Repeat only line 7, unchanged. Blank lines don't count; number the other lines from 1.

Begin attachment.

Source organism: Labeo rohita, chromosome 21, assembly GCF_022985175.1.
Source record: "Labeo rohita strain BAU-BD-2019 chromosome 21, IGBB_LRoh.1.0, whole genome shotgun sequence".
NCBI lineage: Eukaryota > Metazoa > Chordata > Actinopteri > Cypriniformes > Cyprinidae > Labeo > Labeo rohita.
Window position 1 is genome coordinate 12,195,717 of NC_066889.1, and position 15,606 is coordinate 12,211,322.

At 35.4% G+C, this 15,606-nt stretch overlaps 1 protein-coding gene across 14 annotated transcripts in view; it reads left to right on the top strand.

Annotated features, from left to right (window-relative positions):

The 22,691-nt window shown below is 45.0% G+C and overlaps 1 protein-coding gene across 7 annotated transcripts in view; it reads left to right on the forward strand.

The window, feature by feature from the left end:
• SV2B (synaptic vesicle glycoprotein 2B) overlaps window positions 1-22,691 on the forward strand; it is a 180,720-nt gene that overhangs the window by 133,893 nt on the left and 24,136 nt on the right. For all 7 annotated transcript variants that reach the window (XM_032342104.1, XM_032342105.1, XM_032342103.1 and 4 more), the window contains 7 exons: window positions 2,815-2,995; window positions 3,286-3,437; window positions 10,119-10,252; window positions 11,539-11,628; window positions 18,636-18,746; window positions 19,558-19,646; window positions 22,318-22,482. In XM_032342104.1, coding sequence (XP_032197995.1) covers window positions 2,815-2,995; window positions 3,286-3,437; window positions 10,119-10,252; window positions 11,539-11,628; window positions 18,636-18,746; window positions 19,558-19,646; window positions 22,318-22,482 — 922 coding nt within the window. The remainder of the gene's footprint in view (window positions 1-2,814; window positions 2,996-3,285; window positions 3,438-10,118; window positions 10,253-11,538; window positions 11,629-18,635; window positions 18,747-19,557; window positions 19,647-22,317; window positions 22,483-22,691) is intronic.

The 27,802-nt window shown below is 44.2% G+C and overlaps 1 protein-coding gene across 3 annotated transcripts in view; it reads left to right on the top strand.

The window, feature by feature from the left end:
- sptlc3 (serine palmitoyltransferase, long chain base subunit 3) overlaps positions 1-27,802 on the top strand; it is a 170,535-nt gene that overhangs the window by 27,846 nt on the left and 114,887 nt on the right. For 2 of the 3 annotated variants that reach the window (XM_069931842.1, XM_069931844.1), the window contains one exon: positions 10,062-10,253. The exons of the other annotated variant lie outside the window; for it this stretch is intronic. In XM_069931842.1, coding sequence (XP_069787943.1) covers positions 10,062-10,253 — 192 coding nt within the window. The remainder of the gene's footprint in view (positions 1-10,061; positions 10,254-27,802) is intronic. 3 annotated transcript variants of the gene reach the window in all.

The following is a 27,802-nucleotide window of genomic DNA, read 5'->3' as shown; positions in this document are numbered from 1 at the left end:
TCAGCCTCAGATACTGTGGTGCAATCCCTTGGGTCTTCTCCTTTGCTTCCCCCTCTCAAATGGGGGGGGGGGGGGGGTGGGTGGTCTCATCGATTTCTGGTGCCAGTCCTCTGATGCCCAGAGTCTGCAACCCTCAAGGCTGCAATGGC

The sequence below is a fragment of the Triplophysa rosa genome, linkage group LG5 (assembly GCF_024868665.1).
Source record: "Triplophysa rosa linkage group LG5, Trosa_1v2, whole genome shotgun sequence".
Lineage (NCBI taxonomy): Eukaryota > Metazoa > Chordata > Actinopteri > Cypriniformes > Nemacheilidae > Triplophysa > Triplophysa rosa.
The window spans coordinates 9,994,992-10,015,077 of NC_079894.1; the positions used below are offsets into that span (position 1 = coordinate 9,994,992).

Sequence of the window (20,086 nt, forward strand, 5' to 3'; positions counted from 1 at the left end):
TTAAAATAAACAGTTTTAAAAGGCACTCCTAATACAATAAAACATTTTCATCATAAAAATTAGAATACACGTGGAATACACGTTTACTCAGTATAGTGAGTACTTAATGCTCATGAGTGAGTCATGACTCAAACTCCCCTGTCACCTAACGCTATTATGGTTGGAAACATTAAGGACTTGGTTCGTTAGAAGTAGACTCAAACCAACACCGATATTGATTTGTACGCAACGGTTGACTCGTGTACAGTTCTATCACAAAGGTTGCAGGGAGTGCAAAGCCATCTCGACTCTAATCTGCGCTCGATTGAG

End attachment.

The 22,691-nt window shown below is 45.0% G+C and overlaps 1 protein-coding gene across 7 annotated transcripts in view; it reads left to right on the forward strand.